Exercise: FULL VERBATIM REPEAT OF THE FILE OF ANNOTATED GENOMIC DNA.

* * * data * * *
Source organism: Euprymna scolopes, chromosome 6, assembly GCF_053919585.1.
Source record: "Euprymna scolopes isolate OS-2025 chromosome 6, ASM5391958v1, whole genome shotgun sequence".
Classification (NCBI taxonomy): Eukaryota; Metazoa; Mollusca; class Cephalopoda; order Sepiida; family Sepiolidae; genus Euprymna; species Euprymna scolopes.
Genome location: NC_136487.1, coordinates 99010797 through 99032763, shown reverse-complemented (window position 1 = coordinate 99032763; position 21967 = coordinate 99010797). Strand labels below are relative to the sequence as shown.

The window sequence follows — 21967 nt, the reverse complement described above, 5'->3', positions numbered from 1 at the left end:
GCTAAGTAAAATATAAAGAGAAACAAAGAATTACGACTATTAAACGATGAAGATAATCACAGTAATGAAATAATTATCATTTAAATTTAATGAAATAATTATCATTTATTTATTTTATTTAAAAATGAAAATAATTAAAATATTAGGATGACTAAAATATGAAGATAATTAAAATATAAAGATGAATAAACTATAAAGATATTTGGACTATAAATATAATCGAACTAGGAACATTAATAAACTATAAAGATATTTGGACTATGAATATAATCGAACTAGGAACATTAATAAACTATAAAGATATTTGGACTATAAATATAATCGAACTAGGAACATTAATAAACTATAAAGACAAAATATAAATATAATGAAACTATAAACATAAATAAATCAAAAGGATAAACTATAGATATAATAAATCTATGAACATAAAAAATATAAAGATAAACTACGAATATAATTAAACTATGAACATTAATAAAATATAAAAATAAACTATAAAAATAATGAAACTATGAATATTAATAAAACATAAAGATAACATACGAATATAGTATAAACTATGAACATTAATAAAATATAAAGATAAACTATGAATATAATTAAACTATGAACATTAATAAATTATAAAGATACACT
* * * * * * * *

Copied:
Source organism: Euprymna scolopes, chromosome 6, assembly GCF_053919585.1.
Source record: "Euprymna scolopes isolate OS-2025 chromosome 6, ASM5391958v1, whole genome shotgun sequence".
Classification (NCBI taxonomy): Eukaryota; Metazoa; Mollusca; class Cephalopoda; order Sepiida; family Sepiolidae; genus Euprymna; species Euprymna scolopes.
Genome location: NC_136487.1, coordinates 99010797 through 99032763, shown reverse-complemented (window position 1 = coordinate 99032763; position 21967 = coordinate 99010797). Strand labels below are relative to the sequence as shown.

The window sequence follows — 21967 nt, the reverse complement described above, 5'->3', positions numbered from 1 at the left end:
GCTAAGTAAAATATAAAGAGAAACAAAGAATTACGACTATTAAACGATGAAGATAATCACAGTAATGAAATAATTATCATTTAAATTTAATGAAATAATTATCATTTATTTATTTTATTTAAAAATGAAAATAATTAAAATATTAGGATGACTAAAATATGAAGATAATTAAAATATAAAGATGAATAAACTATAAAGATATTTGGACTATAAATATAATCGAACTAGGAACATTAATAAACTATAAAGATATTTGGACTATGAATATAATCGAACTAGGAACATTAATAAACTATAAAGATATTTGGACTATAAATATAATCGAACTAGGAACATTAATAAACTATAAAGACAAAATATAAATATAATGAAACTATAAACATAAATAAATCAAAAGGATAAACTATAGATATAATAAATCTATGAACATAAAAAATATAAAGATAAACTACGAATATAATTAAACTATGAACATTAATAAAATATAAAAATAAACTATAAAAATAATGAAACTATGAATATTAATAAAACATAAAGATAACATACGAATATAGTATAAACTATGAACATTAATAAAATATAAAGATAAACTATGAATATAATTAAACTATGAACATTAATAAATTATAAAGATACACT